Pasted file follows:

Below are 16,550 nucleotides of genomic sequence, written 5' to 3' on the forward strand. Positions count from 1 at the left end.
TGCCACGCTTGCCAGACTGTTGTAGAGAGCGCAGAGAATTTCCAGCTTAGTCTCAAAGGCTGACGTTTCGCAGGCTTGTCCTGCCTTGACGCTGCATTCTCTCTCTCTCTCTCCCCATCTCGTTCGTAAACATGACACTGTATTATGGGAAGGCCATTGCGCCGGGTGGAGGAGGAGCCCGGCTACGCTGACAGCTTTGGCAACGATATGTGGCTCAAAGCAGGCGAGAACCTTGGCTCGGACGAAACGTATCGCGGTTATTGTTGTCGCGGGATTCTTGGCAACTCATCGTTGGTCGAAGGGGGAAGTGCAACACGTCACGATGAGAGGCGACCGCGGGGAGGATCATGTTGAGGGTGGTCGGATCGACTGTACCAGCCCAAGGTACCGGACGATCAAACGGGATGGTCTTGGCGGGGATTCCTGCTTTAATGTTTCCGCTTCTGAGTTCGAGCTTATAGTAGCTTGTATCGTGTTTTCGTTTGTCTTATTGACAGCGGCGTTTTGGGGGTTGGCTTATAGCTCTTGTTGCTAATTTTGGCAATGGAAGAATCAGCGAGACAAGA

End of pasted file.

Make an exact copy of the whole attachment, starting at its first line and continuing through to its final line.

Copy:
Below are 16,550 nucleotides of genomic sequence, written 5' to 3' on the forward strand. Positions count from 1 at the left end.
TGCCACGCTTGCCAGACTGTTGTAGAGAGCGCAGAGAATTTCCAGCTTAGTCTCAAAGGCTGACGTTTCGCAGGCTTGTCCTGCCTTGACGCTGCATTCTCTCTCTCTCTCTCCCCATCTCGTTCGTAAACATGACACTGTATTATGGGAAGGCCATTGCGCCGGGTGGAGGAGGAGCCCGGCTACGCTGACAGCTTTGGCAACGATATGTGGCTCAAAGCAGGCGAGAACCTTGGCTCGGACGAAACGTATCGCGGTTATTGTTGTCGCGGGATTCTTGGCAACTCATCGTTGGTCGAAGGGGGAAGTGCAACACGTCACGATGAGAGGCGACCGCGGGGAGGATCATGTTGAGGGTGGTCGGATCGACTGTACCAGCCCAAGGTACCGGACGATCAAACGGGATGGTCTTGGCGGGGATTCCTGCTTTAATGTTTCCGCTTCTGAGTTCGAGCTTATAGTAGCTTGTATCGTGTTTTCGTTTGTCTTATTGACAGCGGCGTTTTGGGGGTTGGCTTATAGCTCTTGTTGCTAATTTTGGCAATGGAAGAATCAGCGAGACAAGA